So i can relate to your feelings but i didn't give up and i read the whole book and i think it's one of the book i liked the most.
    Don't get me wrong - the theme treated is very delicate, but the book is not only about the theme.
    First of all he has a wonderful style, he uses words in such a charming and skilful way that i found myself schoked about the fact that english is not even his native language. Take the fist page as example, when he explains the movements of the tongue to pronounce the word Lolita - i was completely captured, i remember repeating Lolita over and over to check the truthfulness of that description!
    There are parts that i found quite boring (later in the book, i don't want to do any spoiler) but i partly justify those parts keeping in mind the time period in which the book was written and the fact that they weren't at that time bombared by social medias and visual images as we are today and a book could substitute for it and also with the fact that Nabokov himself was quite fascinated by the American culture and wanted it in the book (you'll understand what i mean if you keep reading :))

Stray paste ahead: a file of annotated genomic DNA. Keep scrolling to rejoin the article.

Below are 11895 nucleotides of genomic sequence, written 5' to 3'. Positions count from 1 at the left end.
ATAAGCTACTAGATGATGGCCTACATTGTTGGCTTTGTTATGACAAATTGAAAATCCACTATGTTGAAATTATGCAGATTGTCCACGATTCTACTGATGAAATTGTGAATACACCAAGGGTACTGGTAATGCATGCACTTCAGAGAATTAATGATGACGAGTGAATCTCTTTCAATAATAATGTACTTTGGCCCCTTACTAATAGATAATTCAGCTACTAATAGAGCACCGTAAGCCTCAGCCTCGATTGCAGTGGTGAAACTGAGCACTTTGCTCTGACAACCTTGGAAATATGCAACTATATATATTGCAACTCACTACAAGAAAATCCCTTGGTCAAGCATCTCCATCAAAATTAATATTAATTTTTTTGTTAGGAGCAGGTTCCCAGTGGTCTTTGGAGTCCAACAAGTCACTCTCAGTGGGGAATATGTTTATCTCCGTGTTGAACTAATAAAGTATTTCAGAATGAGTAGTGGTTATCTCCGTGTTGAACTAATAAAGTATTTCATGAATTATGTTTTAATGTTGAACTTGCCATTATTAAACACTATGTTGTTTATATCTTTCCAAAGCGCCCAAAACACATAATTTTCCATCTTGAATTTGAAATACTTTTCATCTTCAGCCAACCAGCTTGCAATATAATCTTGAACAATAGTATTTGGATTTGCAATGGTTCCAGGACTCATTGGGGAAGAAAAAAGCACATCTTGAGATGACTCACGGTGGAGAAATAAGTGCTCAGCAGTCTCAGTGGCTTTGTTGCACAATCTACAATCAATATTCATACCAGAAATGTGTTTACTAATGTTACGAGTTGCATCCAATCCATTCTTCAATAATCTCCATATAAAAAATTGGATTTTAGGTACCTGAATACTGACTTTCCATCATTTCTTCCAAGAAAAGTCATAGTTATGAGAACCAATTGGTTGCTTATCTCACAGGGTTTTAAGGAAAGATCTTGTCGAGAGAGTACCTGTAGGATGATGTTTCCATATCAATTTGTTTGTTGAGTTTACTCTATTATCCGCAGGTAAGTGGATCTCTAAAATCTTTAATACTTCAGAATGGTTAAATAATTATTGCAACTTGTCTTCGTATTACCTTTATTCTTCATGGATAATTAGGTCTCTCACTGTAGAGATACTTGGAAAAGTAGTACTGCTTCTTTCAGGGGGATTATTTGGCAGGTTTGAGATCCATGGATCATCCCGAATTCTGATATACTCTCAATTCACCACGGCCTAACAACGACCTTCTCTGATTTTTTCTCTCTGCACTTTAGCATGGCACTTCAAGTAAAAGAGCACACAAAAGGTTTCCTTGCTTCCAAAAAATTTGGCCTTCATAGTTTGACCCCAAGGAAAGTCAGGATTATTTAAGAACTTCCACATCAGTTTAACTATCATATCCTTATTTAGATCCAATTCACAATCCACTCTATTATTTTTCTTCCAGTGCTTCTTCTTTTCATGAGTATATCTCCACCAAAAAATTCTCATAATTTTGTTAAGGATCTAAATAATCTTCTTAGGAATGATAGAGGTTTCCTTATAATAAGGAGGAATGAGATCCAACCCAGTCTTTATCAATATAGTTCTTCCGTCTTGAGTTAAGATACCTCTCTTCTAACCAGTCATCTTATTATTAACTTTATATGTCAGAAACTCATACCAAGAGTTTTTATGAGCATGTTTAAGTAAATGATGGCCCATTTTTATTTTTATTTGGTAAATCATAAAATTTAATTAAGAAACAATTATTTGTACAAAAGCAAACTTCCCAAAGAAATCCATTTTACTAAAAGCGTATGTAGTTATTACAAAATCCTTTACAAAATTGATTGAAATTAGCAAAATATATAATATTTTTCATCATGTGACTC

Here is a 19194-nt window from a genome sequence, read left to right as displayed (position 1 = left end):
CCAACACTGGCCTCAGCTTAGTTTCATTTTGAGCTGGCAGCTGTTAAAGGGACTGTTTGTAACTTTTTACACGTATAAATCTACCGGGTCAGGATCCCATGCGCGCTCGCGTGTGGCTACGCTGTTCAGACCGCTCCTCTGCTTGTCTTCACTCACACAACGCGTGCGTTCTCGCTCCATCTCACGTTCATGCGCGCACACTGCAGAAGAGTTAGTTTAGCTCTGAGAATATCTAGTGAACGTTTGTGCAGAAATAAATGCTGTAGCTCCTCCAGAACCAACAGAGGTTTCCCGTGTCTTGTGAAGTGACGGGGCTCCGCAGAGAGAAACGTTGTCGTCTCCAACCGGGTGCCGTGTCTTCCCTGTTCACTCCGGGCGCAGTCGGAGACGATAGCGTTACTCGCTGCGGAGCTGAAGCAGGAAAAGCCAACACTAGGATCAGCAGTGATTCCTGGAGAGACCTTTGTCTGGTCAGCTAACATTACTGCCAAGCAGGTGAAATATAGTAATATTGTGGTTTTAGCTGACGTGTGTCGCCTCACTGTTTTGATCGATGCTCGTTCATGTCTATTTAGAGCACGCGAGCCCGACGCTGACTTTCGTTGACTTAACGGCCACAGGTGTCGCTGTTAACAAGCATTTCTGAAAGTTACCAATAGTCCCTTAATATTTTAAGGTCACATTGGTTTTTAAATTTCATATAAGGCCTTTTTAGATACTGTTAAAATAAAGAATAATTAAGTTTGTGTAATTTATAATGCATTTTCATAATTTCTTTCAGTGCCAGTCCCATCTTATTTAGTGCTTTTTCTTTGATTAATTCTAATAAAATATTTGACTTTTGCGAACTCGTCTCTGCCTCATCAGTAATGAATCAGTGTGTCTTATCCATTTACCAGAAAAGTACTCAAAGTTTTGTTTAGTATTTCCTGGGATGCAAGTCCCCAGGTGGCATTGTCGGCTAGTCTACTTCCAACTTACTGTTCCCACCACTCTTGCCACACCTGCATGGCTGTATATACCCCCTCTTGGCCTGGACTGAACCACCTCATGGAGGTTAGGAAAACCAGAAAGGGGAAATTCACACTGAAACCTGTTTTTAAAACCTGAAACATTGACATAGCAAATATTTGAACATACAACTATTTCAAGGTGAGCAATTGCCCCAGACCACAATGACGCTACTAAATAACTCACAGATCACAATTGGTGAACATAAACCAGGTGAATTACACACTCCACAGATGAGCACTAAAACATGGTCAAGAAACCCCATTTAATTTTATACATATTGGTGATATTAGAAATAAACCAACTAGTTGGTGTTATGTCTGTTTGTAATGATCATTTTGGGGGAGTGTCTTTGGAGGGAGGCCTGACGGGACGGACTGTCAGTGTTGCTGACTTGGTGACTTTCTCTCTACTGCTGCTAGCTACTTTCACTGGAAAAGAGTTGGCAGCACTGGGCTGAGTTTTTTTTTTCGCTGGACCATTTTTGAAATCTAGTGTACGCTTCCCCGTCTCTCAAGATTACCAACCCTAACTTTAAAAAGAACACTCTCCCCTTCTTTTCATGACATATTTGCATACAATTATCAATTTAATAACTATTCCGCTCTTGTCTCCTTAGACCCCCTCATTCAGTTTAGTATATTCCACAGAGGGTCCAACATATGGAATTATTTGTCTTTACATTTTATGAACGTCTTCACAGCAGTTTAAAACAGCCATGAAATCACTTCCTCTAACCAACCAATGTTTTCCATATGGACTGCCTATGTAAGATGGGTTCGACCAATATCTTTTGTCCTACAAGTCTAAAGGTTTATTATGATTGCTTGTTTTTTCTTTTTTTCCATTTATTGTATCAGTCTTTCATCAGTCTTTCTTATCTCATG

If you "forget" about the fact that Lolita is a child, the words Humber uses to describe her are really powerfu. The descriptions, that ever-present feeling of not understaning whether what is happening is reality or a dream, the contradicting character of Dolores herself... are all things that add up to create a quite complex analysis.
    I'm not saying I loved the book - love is not the right feeling and the right word - but it got me thinking and sometimes i think is one of the best thing a book can do. So i advice you to finish it and doing it without thinking to much about the delicate subject at matter. Nabokov created a character that you cannot hate even though he is guilty of horrible things. It is controversial, but worth the reading. It did make me unconfortable, but i took it as positive sign. If it didn't probably there would be something wrong xD
    Sorry for the intrusion! Hugs from italy :)